Second, I would guess the salary packages of these men is small compared to other companies with similar budgets and of similar size. If you compare them to the CEOs of similarly sized companies, they are probably grossly underpaid.
But when they refuse to reveal their salaries, they help to create a culture of suspicion that there is something they are trying to hide.
2) Secrecy breeds cynicism and hostility.
I have not been impressed with the start that Kevin Ezell has gotten off to at NAMB. But I have been somewhat shocked at the cynicism and negativity that some have expressed about him and toward him. There is an assumption out there that our entity heads are trying to put something over on us. The culture of secrecy opens the door to this.
3) Secrecy demonstrates disrespect
When I was 8 years old, my parents made all my decisions for me. They did not consult me for insight on what we should do. What we ate, where we ate, where we went on vacation, what we did on those vacations – my parents decided it all. One night, when I was at the end of my sixth grade year, my dad came into the room my brother and I shared and said, “We are moving to Taiwan to be missionaries.” He didn’t ask my brother and I whether we wanted to move around the world, he just told us. He was the dad, we were the kids.
The leadership of the SBC treats us like children. We are supposed quietly acquiesce to their leadership and not raise a stink. “Do as you are told, young man!” “Why?” “Because I’m your father, that’s why.” That worked for my dad when I was a kid. It doesn’t work so well with me now.
4) The Culture of Secrecy discourages participation
Anyone who says, “the entity-heads are accountable only to the trustees of those entities” is technically correct. But I believe that the day when people will blindly follow leaders who do not inform them of what is going on is largely over.
When I first came to Iowa, we had a state executive who was decidedly “old school” – an autocrat who ruled with an iron fist. Our state administrative committee and Executive committee meeting consisted largely of him telling us what he was doing and we said, “okay.” He did not like to be questioned or challenged. He saw himself as the king of Baptist World in Iowa. When he retired, his job was taken by a man from a different planet. He asked us our opinions on things. He brought up issues for discussion instead of issuing edicts. It was an amazing change.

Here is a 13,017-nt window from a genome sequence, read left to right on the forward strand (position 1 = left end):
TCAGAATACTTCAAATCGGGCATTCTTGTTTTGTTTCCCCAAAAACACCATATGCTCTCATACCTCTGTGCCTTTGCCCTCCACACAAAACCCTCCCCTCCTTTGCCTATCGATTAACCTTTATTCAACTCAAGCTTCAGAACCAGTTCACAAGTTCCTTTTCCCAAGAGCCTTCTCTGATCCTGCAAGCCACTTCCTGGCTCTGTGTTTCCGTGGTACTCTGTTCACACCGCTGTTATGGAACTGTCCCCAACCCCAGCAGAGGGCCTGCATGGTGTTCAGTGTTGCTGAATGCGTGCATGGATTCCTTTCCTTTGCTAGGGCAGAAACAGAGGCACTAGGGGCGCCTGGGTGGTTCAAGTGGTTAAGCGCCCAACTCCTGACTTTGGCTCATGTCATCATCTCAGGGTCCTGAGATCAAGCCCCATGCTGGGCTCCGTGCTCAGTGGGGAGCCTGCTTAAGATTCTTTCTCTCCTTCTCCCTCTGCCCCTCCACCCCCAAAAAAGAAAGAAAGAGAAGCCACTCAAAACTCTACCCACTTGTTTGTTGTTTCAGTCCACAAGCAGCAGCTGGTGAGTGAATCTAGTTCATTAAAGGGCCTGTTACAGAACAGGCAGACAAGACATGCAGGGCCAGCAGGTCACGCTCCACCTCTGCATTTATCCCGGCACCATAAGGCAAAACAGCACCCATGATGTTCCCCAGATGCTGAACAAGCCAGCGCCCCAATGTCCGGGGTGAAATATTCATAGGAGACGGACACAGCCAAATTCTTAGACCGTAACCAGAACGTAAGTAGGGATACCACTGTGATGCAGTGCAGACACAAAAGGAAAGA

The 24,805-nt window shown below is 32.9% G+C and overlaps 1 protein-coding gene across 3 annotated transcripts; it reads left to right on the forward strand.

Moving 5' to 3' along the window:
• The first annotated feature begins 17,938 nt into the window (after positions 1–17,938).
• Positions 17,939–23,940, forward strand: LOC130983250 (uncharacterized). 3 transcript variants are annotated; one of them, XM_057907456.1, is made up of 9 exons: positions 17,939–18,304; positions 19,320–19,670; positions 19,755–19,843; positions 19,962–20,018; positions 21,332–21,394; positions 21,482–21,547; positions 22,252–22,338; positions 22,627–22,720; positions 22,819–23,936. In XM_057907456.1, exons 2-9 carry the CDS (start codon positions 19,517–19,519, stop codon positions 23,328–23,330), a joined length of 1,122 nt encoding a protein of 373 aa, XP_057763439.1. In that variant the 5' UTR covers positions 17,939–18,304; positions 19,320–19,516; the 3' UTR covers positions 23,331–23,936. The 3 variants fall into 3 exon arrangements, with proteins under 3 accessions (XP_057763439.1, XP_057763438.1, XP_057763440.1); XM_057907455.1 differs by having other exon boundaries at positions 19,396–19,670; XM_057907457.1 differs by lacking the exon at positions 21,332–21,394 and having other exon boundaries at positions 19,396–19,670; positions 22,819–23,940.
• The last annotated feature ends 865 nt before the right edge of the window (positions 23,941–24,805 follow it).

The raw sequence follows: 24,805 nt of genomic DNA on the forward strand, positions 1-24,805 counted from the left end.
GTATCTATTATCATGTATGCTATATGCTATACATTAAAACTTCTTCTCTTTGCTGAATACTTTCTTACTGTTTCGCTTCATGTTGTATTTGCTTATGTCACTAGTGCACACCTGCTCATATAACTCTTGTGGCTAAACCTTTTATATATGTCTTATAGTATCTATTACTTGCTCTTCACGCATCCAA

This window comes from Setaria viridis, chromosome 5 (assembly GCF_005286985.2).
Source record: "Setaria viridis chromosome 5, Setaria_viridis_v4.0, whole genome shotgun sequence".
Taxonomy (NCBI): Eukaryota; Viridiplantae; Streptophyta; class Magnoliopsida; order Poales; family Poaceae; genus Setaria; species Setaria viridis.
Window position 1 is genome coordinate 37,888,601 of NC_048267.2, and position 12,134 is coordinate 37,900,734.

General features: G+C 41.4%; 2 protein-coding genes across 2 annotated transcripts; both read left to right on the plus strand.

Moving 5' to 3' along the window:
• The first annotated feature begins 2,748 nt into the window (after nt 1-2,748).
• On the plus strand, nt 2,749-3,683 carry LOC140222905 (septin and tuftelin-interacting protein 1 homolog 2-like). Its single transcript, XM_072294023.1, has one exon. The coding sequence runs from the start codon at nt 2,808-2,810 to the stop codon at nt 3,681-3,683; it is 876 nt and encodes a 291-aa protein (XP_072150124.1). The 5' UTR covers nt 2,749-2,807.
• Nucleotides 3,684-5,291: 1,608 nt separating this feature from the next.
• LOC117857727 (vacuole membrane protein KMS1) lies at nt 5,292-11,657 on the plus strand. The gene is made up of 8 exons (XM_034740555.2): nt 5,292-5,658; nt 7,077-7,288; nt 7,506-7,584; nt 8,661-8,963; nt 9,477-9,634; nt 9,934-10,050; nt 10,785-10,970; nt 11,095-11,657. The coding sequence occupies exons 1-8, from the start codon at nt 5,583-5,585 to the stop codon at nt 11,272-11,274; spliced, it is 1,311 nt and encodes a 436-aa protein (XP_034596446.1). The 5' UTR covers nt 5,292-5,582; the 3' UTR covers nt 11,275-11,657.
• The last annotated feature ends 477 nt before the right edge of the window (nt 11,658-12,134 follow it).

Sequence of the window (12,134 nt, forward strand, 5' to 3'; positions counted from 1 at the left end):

The difference in enthusiasm and participation was dramatic. We looked forward to heading to Des Moines for meetings because we knew we were part of the process, that our work mattered that our opinions were valued. It was an astounding change. When you demonstrate to people that you value their input, they tend to work harder for you, sacrifice more. Most of us in Iowa would walk through walls for our executive director.
Is there any correlation between the autocratic nature of our entities and the culture of secrecy that has developed and the tendency of a lot of people to participate less in denominational affairs? Are Baptists today going to simply send their money in and then do as they are told? Perhaps one of the ways to motivate people to
Remember the Garner Motion in 2007? The IMB had passed doctrinal standards for missionaries that went well beyond what the BF&M 2000 authorized. A motion was made and passed that defined the BF&M as the sole doctrinal standard for our cooperation and ministry. The entities looked at the motion and said, “We don’t have to do what you say.” The convention expressed its will and the IMB thumbed its nose at the convention’s will and refused to change its policies.
Again, they had the right to do that. According to Baptist polity, the entities are autonomous and are not directly accountable to the convention. But when the convention expresses its clear will and the entities simply ignore it, that creates ill-will, cynicism and feels disrespectful.
If the SBC wants greater participation, if it is going to call for greater sacrifice from the rank and file Baptists, then perhaps they could decide to walk out of the shadows into the light. Perhaps they could answer questions and explain their processes. Perhaps they could treat us like adults and not children. Perhaps they could end the culture of secrecy and begin a new era of openness and accountability.
My dad gave me a piece of wisdom many years ago. “An informed people is a happy people.” The SBC would do well to learn that principle and put it into effect.